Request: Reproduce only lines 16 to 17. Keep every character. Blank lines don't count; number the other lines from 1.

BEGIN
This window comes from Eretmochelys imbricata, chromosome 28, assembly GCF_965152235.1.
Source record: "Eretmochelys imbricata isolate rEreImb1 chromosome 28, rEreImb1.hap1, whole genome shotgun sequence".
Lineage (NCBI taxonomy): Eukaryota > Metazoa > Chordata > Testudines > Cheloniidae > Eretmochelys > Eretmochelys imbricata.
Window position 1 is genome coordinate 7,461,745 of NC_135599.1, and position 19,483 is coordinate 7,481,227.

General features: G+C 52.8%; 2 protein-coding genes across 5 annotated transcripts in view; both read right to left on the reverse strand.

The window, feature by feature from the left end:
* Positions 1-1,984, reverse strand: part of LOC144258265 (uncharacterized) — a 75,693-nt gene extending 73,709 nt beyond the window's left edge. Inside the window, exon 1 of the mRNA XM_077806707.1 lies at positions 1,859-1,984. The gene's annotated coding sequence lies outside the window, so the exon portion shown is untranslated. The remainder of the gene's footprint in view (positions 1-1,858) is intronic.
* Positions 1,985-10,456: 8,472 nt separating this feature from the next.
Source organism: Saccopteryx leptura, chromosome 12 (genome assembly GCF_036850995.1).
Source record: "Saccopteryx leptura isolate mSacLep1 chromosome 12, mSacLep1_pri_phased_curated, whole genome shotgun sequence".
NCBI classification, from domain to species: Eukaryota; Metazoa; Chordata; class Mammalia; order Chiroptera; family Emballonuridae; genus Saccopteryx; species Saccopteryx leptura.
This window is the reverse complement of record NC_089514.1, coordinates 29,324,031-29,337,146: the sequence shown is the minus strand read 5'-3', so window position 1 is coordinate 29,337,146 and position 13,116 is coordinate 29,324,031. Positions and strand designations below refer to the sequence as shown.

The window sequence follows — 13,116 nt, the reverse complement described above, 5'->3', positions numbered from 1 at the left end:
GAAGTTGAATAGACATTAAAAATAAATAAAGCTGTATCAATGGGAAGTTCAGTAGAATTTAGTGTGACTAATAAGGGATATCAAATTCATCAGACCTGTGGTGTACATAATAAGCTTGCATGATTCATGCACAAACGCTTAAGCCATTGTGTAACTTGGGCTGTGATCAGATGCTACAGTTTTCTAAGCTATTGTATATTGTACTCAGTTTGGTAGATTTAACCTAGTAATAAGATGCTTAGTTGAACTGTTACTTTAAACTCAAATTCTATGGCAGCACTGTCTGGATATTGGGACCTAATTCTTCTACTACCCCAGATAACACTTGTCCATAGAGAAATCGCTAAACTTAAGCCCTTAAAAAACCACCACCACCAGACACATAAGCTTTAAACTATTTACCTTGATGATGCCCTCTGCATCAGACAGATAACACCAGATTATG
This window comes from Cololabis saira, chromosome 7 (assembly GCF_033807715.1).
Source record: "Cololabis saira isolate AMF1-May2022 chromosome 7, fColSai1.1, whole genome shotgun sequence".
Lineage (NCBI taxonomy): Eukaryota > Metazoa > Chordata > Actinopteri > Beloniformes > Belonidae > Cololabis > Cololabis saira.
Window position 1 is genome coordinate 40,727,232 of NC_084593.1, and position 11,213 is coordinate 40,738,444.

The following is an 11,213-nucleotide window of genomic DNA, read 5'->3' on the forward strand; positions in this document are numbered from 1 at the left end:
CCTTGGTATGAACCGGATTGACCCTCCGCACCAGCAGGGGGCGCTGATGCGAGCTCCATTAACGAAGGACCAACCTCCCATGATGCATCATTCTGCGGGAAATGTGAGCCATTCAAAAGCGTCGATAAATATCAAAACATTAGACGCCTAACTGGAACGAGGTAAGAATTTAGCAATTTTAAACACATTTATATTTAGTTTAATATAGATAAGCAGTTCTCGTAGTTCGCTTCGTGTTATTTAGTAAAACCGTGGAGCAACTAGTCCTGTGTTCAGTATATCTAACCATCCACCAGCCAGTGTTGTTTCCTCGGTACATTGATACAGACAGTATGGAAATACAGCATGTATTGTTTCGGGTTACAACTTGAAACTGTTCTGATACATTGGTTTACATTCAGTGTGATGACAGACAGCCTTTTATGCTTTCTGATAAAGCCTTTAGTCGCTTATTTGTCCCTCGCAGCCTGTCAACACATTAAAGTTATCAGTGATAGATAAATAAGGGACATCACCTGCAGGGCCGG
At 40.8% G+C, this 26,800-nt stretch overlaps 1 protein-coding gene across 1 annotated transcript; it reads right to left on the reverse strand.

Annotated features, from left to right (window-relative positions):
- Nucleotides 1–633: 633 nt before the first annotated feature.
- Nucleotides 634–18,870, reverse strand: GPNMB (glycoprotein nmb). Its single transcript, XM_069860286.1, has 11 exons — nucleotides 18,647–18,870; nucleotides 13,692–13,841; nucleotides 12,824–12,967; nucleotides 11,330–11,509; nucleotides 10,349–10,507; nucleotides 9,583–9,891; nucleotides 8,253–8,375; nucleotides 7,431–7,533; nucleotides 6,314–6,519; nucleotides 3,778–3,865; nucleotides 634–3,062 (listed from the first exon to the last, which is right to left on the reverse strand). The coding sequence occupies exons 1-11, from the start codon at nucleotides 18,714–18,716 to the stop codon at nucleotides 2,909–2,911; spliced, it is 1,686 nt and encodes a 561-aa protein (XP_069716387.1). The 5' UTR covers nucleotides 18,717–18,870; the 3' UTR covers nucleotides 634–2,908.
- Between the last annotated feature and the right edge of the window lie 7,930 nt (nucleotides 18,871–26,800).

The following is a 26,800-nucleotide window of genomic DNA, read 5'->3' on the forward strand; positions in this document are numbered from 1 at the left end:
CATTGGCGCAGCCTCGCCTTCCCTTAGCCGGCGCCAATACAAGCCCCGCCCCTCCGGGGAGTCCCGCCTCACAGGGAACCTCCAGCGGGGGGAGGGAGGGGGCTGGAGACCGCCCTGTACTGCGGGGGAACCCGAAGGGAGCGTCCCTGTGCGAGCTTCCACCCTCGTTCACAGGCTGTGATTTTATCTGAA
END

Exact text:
Source record: "Cololabis saira isolate AMF1-May2022 chromosome 7, fColSai1.1, whole genome shotgun sequence".
Lineage (NCBI taxonomy): Eukaryota > Metazoa > Chordata > Actinopteri > Beloniformes > Belonidae > Cololabis > Cololabis saira.